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The Last Suppers in Florence

Long before Leonardo da Vinci worked on his Last Supper in Milan...

Florence was already the Capital of the "Cenacolo"

Our new adventure features seven locations you can visit for FREE (all but one) and admire the most famous Florentine cenacoli, or perhaps what is better known as the "Last Supper". These small gems of color, interpretation and history are spread across the city. Many monastries jealously conceal splendid frescoes depicting the theme of the Last Supper, safely kept in the same location where they were painted in the Middle Ages or in the Renaissance.

Last Supper or Cenacolo at Ognissanti in Florence, Tuscany

The convent refectories (where meals were taken), called cenacoli in Italian, are places where visitors are greeted by a beguiling silence and a place where one can commune with art and history up close and very real way. Entrance to these sacred halls is probably one of the best kept secrets in Florence: most of them are open to the public for free all year round; all you need to search them out, and maybe a reservation before hand!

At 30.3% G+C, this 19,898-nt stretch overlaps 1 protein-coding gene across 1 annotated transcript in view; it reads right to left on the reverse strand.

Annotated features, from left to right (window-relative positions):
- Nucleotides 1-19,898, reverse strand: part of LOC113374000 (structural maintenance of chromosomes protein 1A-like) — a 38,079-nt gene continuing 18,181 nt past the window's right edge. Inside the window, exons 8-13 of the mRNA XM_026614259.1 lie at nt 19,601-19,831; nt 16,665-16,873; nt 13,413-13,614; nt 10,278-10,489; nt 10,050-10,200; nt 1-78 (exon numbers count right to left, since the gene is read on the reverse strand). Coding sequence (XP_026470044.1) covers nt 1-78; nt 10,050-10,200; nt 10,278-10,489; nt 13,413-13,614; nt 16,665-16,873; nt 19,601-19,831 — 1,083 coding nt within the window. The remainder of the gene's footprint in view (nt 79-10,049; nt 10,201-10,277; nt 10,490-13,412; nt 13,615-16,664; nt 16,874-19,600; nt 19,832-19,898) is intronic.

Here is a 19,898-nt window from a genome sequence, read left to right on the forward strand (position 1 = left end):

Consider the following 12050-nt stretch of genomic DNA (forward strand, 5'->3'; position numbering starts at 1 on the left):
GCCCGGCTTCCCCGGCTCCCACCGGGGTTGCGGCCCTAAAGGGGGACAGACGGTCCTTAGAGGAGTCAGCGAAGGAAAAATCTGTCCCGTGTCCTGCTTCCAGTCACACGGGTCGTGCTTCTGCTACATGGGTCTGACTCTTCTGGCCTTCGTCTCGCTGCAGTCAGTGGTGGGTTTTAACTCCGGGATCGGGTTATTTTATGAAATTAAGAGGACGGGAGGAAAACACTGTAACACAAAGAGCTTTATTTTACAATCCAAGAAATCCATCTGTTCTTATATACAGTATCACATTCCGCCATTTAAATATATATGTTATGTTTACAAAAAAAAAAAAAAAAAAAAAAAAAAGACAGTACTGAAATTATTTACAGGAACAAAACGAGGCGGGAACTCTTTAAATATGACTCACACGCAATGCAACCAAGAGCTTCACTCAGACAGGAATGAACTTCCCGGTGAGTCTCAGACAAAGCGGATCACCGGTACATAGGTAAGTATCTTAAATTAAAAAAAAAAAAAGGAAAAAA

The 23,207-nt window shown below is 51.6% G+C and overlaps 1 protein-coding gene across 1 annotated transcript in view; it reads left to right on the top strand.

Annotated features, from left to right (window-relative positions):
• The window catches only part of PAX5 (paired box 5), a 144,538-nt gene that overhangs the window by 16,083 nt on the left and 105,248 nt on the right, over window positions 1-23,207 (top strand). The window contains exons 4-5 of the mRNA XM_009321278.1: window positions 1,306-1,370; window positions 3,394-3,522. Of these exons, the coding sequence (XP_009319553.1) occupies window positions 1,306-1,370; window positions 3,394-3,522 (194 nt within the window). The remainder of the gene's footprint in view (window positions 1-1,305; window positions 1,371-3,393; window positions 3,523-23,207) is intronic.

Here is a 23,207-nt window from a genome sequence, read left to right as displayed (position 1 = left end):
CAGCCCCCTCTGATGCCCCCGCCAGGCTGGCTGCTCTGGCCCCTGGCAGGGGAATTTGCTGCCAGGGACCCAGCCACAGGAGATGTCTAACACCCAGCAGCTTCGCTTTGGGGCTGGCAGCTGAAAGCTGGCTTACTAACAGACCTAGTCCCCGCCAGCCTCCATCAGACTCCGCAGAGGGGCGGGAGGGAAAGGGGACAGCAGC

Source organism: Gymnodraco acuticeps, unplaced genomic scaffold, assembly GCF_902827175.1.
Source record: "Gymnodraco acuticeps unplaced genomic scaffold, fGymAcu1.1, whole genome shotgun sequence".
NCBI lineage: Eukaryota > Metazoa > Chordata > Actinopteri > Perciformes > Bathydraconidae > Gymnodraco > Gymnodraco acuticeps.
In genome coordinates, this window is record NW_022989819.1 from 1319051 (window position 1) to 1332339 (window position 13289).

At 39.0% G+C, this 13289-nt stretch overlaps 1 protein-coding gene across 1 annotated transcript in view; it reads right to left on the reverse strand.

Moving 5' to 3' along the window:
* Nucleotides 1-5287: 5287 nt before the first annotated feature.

Last Supper or Cenacolo at San Salvi in Florence, Tuscany

These churches, monasteries and convents can be considered small museums and the offer a different type of itinerary where you can follow the progression of the great Florentine masters from Gothic to Renaissance art. Our fascinating series begins with Taddeo Gaddi in Santa Croce in 1340 and proceeds to cover other asrtistic greats likeOrcagna, Andrea del Castagno, Ghirlandaio, Perugino, Franciabiglio to arrive up to the sixteenth century with Andrea del Sarto and Alessandro Allori, who will complete the overview with his Cenacolo in Santa Maria del Carmine (1582).

Last Supper or Cenacolo at Sant'Apollonia in Florence, Tuscany

7 Stops in Florence

Let's get started . . .

  1. Santa Croce: Taddeo Gaddi (1336-1366 circa) - visit is paid, includes the entire complex of Santa Croce
  2. Santo Spirito: Orcagna (1365)
  3. Sant'Apollonia: Andrea del Castagno (1445-50)
  4. Ognissanti: Domenico Ghirlandaio (1480-1482)
  5. Fuligno: Pietro Perugino (1495)
  6. San Salvi: Andrea del Sarto (1519-27)
  7. Convitto della Calza by Franciabigio (1514)

Here's a small preview into scenes of four of the Last Suppers listed above - come back to explore them in more detail!

Author: Elena Fulceri

100% Florentine blood, passionate licensed tour guide and sommelier in training! I studied Italian Renaissance art and sciences in Sydney Australia, Venice, Milan and Florence, where I finally graduated at the Università di Firenze and got my license. Art can truly be accessible, enjoyable and entertaining! "Pure beauty belongs to everybody" as Michelangelo used to say. My motto? Heartfelt, tailor-made Florence.


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